Trust, Leaders, and Successful Organizations
I find trust an essential, but sometimes overlooked, ingredient in businesses success. Thanks to my colleague, Anna Harper, Executive Vice President & Chief Strategy Officer at Emerge! Center Against Domestic Abuse, for sharing this article from the Harvard Business Review, “If Employees Don’t Trust You, It’s Up to You to Fix It” by Sue Bingham, founder and principal of HPWP Consulting.
As I read this article, I am reminded of one of my favorite leaders. She arrived as a new leader of an organization that was plagued by low morale and trust, disempowered leadership, and disengaged employees. With those challenges in front of her, one of her first messages to her new employees was for everyone to “assume goodwill” of their peers, leaders, and in the organization. She knew this was needed as a first step in rebuilding trust. She continues to model this belief through her words, actions, and leadership.
More and more CEOs are concerned about the lack of trust in businesses, and rightly so. A high level of trust between managers and employees defines the best workplaces and drives overall positive company performance and increased revenue.
Ways to increase trust
- Like my favorite leader did when she arrived at her new organization, “assume goodwill.” Leaders in high performance workplaces expect people to act in the best interests of the company and one another. They give challenging assignments, do not micromanage, and are confident their expectations will be met.
- Make trust an essential element in hiring. Effective leaders involve team members in the hiring process and decisions, including the people the potential new employee will be working with. Peers may think of questions and recognize concerns leaders have not thought of. Value character as much or more than technical skills during the hiring process. Consider asking unique interview questions like, “Please tell us about a time when you put your clients’, coworkers’, or company’s interests ahead of your own.”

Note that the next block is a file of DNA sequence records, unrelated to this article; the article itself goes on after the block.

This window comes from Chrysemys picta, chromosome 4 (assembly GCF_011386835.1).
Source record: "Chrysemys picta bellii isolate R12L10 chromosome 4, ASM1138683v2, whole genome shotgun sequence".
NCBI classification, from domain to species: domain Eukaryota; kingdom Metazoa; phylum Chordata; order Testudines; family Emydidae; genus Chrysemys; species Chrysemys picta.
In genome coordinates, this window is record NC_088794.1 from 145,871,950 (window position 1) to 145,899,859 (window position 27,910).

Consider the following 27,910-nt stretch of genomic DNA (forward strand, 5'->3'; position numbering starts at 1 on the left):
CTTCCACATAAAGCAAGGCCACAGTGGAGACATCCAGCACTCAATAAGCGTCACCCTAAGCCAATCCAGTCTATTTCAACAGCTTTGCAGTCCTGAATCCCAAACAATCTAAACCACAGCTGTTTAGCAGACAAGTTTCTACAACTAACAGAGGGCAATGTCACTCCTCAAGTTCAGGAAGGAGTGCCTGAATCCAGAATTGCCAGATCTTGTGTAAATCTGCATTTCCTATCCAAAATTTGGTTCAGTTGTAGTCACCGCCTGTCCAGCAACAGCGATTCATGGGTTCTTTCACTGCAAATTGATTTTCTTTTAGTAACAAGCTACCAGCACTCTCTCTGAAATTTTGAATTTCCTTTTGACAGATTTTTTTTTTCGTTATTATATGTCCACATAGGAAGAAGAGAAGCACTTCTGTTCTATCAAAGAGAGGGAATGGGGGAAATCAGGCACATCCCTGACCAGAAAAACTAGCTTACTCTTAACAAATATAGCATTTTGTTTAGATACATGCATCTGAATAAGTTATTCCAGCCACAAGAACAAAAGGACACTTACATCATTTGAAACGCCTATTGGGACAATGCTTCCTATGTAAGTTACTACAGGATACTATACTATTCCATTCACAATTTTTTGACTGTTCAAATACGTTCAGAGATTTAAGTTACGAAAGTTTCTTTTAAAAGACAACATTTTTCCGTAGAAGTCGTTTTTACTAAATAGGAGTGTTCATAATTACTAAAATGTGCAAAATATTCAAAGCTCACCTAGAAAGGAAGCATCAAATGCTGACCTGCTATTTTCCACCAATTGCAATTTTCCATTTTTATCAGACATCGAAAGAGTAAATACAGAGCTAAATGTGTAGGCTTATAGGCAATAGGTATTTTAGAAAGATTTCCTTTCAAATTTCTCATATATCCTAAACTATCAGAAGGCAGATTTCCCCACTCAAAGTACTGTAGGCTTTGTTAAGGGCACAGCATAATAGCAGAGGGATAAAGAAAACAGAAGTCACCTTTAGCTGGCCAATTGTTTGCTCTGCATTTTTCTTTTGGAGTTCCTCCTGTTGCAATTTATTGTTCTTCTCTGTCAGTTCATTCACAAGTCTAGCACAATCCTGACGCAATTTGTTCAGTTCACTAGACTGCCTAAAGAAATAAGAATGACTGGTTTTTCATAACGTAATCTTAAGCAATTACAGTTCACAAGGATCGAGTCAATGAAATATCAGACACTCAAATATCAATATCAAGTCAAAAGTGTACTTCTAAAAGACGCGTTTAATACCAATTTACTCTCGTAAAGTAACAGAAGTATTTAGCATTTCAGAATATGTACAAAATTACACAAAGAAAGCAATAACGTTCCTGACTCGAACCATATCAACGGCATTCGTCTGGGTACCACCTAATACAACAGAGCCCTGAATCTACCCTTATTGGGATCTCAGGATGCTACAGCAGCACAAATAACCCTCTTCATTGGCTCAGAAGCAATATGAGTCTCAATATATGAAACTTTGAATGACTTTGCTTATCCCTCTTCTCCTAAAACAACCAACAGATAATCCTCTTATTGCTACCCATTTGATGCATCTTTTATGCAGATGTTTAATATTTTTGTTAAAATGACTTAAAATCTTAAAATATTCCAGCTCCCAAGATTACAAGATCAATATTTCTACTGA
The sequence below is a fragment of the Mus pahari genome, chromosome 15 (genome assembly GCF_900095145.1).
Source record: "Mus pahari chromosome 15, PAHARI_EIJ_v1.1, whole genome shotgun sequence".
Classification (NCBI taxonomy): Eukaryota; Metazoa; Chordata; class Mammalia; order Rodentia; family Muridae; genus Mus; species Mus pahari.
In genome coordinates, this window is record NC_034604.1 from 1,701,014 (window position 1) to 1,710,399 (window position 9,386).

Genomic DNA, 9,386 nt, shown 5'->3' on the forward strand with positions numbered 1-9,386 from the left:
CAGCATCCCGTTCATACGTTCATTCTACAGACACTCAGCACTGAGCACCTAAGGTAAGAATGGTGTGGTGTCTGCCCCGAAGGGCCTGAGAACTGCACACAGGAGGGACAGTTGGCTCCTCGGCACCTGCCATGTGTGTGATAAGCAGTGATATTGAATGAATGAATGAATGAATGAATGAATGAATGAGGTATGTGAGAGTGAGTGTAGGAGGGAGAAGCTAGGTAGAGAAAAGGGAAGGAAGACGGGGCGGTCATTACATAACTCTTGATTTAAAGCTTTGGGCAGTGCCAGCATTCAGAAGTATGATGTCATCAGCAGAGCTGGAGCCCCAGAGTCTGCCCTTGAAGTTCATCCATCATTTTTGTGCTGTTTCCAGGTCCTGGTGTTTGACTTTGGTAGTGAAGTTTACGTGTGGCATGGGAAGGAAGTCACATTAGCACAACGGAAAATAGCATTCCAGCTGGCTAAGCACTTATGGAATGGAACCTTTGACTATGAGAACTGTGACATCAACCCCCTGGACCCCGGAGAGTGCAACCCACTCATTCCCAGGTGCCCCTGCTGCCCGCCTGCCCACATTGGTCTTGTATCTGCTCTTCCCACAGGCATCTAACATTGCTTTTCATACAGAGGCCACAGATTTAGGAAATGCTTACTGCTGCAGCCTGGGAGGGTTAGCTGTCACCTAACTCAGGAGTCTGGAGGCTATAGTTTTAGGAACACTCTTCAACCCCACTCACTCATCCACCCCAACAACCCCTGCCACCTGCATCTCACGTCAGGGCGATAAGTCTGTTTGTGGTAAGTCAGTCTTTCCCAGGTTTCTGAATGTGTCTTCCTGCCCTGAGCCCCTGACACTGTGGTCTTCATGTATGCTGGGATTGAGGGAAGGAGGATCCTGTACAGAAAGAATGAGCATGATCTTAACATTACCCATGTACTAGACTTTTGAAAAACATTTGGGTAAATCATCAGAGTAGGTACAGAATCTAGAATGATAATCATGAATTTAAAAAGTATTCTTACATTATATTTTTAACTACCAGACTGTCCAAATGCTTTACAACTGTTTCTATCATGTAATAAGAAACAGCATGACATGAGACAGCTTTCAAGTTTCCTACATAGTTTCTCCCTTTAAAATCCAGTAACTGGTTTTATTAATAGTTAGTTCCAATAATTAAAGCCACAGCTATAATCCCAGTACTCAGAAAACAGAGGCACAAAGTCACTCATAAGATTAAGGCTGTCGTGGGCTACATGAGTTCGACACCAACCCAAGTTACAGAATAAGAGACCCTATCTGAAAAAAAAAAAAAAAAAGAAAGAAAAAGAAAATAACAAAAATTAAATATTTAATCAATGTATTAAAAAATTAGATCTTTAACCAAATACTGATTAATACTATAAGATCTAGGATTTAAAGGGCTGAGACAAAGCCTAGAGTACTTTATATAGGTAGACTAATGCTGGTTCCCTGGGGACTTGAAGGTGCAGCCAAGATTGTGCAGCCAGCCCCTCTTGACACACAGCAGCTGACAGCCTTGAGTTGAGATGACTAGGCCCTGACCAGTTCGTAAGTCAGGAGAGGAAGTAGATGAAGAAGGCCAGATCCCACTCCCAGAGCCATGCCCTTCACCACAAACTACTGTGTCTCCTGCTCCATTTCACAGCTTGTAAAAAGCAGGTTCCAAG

- Treat employees fairly, not equally. Always be fair. However, this means things won’t always feel equal. By treating people fairly, leaders send the message that individuality and employee’s unique abilities are valued. When dealing with disciplinary issues, employ less traditional approaches that will increase trust. Have discussions that seek to determine the cause of a problem and enlist employees to identify and act on their own solutions. When people believe their leaders are looking for the causes of performance issues and are committed to facilitating a solution, trust begins to develop to support employees in admitting errors and accepting responsibility in taking actions to solve them.
- Create a Zero–Tolerance Policy for Deceitfulness. High performance companies value trust so much, that they implement and enforce zero-tolerance policies for betraying it. This includes holding management to the same standards as direct reports. If leaders are capable of acknowledging their own shortcomings and accepting responsibility, their teams will trust and admire them for it.
The Short and Sweet of It
It is primarily the leader’s responsibility to regain and/or improve trust in their organizations. By tearing down barriers and making trust a top priority for everyone, leaders can expect loyalty, dedication, and high performance from those who will ultimately determine the fate of their business: their people.
Share Your Building Trust Success Stories
Share your success stories about increasing trust in your organization. We would love to hear them!
To read Bingham’s article in its entirety, visit this link.